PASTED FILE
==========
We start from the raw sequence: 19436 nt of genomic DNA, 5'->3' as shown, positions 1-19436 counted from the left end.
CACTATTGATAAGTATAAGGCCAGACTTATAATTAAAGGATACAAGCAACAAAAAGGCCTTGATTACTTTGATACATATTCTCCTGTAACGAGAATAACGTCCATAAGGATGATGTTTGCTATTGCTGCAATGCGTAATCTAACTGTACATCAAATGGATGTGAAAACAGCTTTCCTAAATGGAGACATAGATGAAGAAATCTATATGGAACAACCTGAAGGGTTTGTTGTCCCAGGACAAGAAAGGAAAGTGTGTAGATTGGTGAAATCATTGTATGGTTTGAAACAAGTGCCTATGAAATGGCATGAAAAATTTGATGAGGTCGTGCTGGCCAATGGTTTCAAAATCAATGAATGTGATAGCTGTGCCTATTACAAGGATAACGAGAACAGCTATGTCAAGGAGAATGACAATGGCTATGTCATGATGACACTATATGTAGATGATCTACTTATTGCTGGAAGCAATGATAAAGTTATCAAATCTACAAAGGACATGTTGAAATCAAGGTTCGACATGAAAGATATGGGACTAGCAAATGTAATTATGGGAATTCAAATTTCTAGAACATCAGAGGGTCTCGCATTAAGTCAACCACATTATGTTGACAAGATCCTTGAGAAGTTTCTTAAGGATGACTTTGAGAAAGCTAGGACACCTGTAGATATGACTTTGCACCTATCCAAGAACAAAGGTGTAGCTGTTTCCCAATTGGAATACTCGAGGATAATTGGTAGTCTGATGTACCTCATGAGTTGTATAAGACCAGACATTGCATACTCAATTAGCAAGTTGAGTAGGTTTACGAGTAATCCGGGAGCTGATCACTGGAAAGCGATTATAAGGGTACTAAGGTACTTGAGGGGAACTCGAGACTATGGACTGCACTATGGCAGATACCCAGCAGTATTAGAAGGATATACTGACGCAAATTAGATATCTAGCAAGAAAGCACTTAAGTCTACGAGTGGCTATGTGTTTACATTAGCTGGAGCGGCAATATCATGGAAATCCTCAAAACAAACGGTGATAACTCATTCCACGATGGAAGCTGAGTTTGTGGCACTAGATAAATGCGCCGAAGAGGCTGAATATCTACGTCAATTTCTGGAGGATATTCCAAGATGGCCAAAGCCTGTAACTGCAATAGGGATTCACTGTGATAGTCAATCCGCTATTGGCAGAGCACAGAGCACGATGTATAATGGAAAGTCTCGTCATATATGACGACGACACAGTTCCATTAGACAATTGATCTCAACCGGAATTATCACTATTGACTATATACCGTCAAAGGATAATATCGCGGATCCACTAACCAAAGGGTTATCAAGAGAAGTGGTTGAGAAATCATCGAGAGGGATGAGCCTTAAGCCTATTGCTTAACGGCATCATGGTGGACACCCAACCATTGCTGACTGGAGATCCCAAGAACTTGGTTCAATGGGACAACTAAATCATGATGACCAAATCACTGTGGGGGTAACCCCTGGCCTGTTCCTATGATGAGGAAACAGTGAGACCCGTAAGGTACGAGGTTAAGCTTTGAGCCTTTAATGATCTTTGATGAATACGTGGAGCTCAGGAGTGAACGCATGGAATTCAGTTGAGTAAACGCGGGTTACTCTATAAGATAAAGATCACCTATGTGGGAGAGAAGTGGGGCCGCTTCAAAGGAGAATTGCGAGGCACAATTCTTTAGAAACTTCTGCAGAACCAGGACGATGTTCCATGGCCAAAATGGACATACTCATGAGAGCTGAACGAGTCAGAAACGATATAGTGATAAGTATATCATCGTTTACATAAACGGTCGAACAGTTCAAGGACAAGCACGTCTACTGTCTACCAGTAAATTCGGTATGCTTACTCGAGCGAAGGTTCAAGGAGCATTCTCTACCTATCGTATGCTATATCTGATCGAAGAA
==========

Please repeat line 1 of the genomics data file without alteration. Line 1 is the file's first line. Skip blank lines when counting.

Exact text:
We start from the raw sequence: 19436 nt of genomic DNA, 5'->3' as shown, positions 1-19436 counted from the left end.